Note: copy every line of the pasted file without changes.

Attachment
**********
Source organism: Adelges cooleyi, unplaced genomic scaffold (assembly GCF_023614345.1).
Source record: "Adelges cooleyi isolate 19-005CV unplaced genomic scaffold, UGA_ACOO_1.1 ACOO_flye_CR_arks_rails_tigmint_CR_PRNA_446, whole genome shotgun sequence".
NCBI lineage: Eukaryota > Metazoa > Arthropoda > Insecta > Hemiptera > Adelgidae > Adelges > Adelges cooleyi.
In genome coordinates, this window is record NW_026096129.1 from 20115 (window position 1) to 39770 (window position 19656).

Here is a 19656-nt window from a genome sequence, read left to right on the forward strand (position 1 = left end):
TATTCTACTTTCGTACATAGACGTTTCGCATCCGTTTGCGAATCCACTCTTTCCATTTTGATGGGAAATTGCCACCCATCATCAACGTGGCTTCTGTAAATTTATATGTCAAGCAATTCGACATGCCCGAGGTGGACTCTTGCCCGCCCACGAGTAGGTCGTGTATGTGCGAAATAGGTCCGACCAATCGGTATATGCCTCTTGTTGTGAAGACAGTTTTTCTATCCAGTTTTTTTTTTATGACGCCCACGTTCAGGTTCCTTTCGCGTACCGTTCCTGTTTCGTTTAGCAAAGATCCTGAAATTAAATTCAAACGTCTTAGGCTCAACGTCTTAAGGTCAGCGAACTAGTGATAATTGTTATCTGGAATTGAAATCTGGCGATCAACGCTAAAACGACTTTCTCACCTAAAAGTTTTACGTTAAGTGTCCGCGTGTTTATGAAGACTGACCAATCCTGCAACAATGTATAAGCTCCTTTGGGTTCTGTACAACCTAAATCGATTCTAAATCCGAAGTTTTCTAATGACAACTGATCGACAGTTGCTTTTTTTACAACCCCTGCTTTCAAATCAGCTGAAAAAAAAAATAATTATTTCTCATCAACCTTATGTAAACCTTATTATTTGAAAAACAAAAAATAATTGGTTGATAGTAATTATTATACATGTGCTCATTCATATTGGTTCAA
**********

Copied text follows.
Source organism: Adelges cooleyi, unplaced genomic scaffold (assembly GCF_023614345.1).
Source record: "Adelges cooleyi isolate 19-005CV unplaced genomic scaffold, UGA_ACOO_1.1 ACOO_flye_CR_arks_rails_tigmint_CR_PRNA_446, whole genome shotgun sequence".
NCBI lineage: Eukaryota > Metazoa > Arthropoda > Insecta > Hemiptera > Adelgidae > Adelges > Adelges cooleyi.
In genome coordinates, this window is record NW_026096129.1 from 20115 (window position 1) to 39770 (window position 19656).

Here is a 19656-nt window from a genome sequence, read left to right on the forward strand (position 1 = left end):
TATTCTACTTTCGTACATAGACGTTTCGCATCCGTTTGCGAATCCACTCTTTCCATTTTGATGGGAAATTGCCACCCATCATCAACGTGGCTTCTGTAAATTTATATGTCAAGCAATTCGACATGCCCGAGGTGGACTCTTGCCCGCCCACGAGTAGGTCGTGTATGTGCGAAATAGGTCCGACCAATCGGTATATGCCTCTTGTTGTGAAGACAGTTTTTCTATCCAGTTTTTTTTTTATGACGCCCACGTTCAGGTTCCTTTCGCGTACCGTTCCTGTTTCGTTTAGCAAAGATCCTGAAATTAAATTCAAACGTCTTAGGCTCAACGTCTTAAGGTCAGCGAACTAGTGATAATTGTTATCTGGAATTGAAATCTGGCGATCAACGCTAAAACGACTTTCTCACCTAAAAGTTTTACGTTAAGTGTCCGCGTGTTTATGAAGACTGACCAATCCTGCAACAATGTATAAGCTCCTTTGGGTTCTGTACAACCTAAATCGATTCTAAATCCGAAGTTTTCTAATGACAACTGATCGACAGTTGCTTTTTTTACAACCCCTGCTTTCAAATCAGCTGAAAAAAAAAATAATTATTTCTCATCAACCTTATGTAAACCTTATTATTTGAAAAACAAAAAATAATTGGTTGATAGTAATTATTATACATGTGCTCATTCATATTGGTTCAA